By developing GM soybeans rich in casein, and a technology to convert the beans into cheese, Nobell is able to make plant-based cheese that tastes, looks, and feels like a dairy product.

It is striking then, given the historic opposition, that the Nobell press release for GM cheese has not stirred up much concern from consumers. Other GM examples have also met with a relative non-reaction recently: when Impossible Foods announced leghemoglobin, produced through fermentation by GM yeast, to be a key ingredient in its meat-replacing ‘impossible burger’, anti-GM activists went into a frenzy, but they were met by relative indifference from the average consumer.

Prioritizing sensible solutions to today’s challenges

Changing times bring about changing priorities. In light of the urgency to reach carbon neutrality, and rapidly shifting sentiments on animal welfare, activists will find it increasingly difficult to drive home their view that GM plants are all risks and zero benefits. GM crop cultivation has remained eventless for almost 40 years and has actually helped bring the use of insecticides down. Medical applications of GM technology never met real opposition because benefits were perceived to far outweigh the risks – we may be witnessing a similar shift in attitude towards agricultural applications.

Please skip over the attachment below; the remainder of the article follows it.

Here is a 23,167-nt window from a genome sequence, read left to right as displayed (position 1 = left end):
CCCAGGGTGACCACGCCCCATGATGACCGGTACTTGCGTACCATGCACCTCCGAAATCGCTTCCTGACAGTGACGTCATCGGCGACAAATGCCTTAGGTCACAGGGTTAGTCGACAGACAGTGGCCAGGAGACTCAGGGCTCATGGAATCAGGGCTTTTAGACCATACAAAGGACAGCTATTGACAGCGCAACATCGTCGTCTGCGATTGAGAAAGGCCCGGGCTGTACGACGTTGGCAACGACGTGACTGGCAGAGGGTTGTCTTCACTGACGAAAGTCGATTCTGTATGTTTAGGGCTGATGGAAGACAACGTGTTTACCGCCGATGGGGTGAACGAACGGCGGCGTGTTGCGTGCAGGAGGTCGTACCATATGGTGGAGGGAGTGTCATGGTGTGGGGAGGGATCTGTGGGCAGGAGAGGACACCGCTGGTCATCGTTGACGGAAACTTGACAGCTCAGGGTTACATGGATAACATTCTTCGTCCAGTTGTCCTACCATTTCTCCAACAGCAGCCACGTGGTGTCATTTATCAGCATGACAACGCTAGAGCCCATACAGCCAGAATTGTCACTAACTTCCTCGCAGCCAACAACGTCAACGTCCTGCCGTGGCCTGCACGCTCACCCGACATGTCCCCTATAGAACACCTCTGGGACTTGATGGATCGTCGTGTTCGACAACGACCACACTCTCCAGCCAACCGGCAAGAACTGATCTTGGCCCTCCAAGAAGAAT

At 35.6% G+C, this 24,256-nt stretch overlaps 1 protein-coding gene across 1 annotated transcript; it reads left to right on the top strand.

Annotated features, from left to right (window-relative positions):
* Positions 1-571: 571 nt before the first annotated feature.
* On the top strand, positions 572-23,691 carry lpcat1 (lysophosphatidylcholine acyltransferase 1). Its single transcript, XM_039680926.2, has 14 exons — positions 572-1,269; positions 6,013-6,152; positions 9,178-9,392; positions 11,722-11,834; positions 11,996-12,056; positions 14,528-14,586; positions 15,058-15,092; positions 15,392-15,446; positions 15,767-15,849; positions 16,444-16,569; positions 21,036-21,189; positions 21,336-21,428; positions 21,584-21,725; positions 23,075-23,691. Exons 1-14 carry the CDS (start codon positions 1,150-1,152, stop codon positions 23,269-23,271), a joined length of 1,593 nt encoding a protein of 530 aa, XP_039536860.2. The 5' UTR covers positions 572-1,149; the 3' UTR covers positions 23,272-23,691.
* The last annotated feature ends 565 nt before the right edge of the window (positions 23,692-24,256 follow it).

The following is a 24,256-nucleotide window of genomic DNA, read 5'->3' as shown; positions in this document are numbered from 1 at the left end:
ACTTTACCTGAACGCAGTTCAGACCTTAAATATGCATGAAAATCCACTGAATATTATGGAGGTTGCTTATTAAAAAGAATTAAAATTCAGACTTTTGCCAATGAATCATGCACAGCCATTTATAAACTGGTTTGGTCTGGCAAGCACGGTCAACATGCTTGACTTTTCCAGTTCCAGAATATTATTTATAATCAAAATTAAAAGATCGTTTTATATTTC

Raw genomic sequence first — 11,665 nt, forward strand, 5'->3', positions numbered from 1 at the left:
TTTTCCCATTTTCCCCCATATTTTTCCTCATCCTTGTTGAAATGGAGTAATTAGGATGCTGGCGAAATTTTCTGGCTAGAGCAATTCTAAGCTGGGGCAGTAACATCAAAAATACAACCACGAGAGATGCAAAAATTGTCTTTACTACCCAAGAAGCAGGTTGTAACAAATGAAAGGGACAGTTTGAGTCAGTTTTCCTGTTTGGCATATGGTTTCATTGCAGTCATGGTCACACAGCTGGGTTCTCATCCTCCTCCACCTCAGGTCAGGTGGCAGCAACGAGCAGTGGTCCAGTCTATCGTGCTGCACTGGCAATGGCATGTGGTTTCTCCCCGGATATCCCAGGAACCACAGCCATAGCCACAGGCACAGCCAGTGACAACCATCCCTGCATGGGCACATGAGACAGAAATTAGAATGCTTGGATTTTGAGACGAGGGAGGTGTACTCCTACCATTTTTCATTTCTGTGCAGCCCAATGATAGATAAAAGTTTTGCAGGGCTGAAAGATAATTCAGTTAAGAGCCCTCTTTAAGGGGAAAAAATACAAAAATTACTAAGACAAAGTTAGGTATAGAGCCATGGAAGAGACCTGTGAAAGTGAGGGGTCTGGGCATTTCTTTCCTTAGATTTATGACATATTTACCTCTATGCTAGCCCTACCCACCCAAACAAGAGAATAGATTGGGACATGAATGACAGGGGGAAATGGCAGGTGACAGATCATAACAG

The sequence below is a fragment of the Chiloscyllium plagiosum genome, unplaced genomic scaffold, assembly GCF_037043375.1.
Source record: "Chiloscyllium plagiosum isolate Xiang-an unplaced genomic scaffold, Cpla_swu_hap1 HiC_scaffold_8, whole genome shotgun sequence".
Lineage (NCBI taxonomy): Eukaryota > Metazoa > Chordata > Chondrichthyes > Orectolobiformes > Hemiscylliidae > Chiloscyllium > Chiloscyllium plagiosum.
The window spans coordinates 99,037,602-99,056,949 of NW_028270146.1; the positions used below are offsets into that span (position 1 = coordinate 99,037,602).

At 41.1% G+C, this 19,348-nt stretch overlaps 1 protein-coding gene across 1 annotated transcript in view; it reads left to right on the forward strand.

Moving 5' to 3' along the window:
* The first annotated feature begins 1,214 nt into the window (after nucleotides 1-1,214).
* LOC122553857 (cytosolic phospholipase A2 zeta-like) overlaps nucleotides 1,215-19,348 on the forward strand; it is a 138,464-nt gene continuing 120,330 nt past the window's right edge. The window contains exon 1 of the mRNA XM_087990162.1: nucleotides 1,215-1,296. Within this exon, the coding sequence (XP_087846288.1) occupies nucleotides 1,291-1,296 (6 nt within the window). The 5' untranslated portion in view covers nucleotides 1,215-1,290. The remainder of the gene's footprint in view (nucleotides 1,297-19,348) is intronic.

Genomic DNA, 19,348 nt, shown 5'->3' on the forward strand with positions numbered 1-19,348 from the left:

Read this article about cultured meat, plant-based patties, and bug burgers: how VCs are backing protein alternatives!

GM and genome editing technology in agriculture could well find more widespread acceptance if deployed to bring solutions that are in sync with consumer priorities, rather than just those of farmers or agriculture companies. In that sense, Nobell Food might become among the first to really defuse this sensitive debate and set a trend for increased investment in areas where AgTech meets climate change and animal welfare. As VC investors broadly active in life sciences, we at V-Bio Ventures welcome a return to a more rational and priority-driven utilisation of tools and solutions enabled by advanced AgTech.


V-Bio Ventures
V-Bio Ventures

We are a life sciences fund investing throughout Europe in start-up and early-stage companies with high growth potential. Our articles cover investment-related topics in life sciences, including innovation trends, the latest business themes and exciting updates on our portfolio companies.